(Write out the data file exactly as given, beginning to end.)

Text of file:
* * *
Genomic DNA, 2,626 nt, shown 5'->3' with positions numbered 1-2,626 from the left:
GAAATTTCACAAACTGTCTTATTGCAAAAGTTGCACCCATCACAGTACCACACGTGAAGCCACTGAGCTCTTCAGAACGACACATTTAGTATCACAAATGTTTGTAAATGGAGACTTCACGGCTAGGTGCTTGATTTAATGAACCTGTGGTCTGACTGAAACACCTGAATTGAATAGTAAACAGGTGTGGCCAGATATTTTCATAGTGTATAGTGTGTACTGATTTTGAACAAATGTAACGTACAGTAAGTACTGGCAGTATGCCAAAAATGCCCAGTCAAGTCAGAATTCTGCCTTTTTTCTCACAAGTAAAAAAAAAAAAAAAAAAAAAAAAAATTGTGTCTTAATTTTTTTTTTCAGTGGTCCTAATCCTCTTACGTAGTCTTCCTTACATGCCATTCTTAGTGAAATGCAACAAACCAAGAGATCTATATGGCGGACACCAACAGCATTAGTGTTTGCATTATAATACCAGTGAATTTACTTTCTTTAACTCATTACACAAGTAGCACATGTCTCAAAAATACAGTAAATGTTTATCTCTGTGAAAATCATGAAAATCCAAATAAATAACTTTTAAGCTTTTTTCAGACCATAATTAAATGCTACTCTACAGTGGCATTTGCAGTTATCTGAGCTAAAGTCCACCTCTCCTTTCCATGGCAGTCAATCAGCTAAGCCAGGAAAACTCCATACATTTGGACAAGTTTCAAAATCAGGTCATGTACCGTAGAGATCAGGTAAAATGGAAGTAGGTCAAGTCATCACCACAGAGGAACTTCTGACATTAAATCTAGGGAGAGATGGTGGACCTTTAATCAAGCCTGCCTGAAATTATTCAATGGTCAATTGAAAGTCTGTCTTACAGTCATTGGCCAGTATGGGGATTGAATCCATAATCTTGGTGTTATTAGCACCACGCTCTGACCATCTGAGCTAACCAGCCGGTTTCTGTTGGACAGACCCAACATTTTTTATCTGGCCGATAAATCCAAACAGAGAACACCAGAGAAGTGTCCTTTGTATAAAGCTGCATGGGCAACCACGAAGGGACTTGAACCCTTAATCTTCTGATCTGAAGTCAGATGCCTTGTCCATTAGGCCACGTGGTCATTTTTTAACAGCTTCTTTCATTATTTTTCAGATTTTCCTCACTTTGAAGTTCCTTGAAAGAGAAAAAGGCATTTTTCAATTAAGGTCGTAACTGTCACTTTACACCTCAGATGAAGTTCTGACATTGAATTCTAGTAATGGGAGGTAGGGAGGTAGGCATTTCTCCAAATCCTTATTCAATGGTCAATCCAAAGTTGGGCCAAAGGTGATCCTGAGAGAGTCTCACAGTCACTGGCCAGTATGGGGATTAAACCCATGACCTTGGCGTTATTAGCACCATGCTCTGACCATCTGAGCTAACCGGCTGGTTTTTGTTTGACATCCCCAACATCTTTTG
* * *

Genomic DNA, 2,626 nt, shown 5'->3' with positions numbered 1-2,626 from the left:
GAAATTTCACAAACTGTCTTATTGCAAAAGTTGCACCCATCACAGTACCACACGTGAAGCCACTGAGCTCTTCAGAACGACACATTTAGTATCACAAATGTTTGTAAATGGAGACTTCACGGCTAGGTGCTTGATTTAATGAACCTGTGGTCTGACTGAAACACCTGAATTGAATAGTAAACAGGTGTGGCCAGATATTTTCATAGTGTATAGTGTGTACTGATTTTGAACAAATGTAACGTACAGTAAGTACTGGCAGTATGCCAAAAATGCCCAGTCAAGTCAGAATTCTGCCTTTTTTCTCACAAGTAAAAAAAAAAAAAAAAAAAAAAAAAATTGTGTCTTAATTTTTTTTTTCAGTGGTCCTAATCCTCTTACGTAGTCTTCCTTACATGCCATTCTTAGTGAAATGCAACAAACCAAGAGATCTATATGGCGGACACCAACAGCATTAGTGTTTGCATTATAATACCAGTGAATTTACTTTCTTTAACTCATTACACAAGTAGCACATGTCTCAAAAATACAGTAAATGTTTATCTCTGTGAAAATCATGAAAATCCAAATAAATAACTTTTAAGCTTTTTTCAGACCATAATTAAATGCTACTCTACAGTGGCATTTGCAGTTATCTGAGCTAAAGTCCACCTCTCCTTTCCATGGCAGTCAATCAGCTAAGCCAGGAAAACTCCATACATTTGGACAAGTTTCAAAATCAGGTCATGTACCGTAGAGATCAGGTAAAATGGAAGTAGGTCAAGTCATCACCACAGAGGAACTTCTGACATTAAATCTAGGGAGAGATGGTGGACCTTTAATCAAGCCTGCCTGAAATTATTCAATGGTCAATTGAAAGTCTGTCTTACAGTCATTGGCCAGTATGGGGATTGAATCCATAATCTTGGTGTTATTAGCACCACGCTCTGACCATCTGAGCTAACCAGCCGGTTTCTGTTGGACAGACCCAACATTTTTTATCTGGCCGATAAATCCAAACAGAGAACACCAGAGAAGTGTCCTTTGTATAAAGCTGCATGGGCAACCACGAAGGGACTTGAACCCTTAATCTTCTGATCTGAAGTCAGATGCCTTGTCCATTAGGCCACGTGGTCATTTTTTAACAGCTTCTTTCATTATTTTTCAGATTTTCCTCACTTTGAAGTTCCTTGAAAGAGAAAAAGGCATTTTTCAATTAAGGTCGTAACTGTCACTTTACACCTCAGATGAAGTTCTGACATTGAATTCTAGTAATGGGAGGTAGGGAGGTAGGCATTTCTCCAAATCCTTATTCAATGGTCAATCCAAAGTTGGGCCAAAGGTGATCCTGAGAGAGTCTCACAGTCACTGGCCAGTATGGGGATTAAACCCATGACCTTGGCGTTATTAGCACCATGCTCTGACCATCTGAGCTAACCGGCTGGTTTTTGTTTGACATCCCCAACATCTTTTG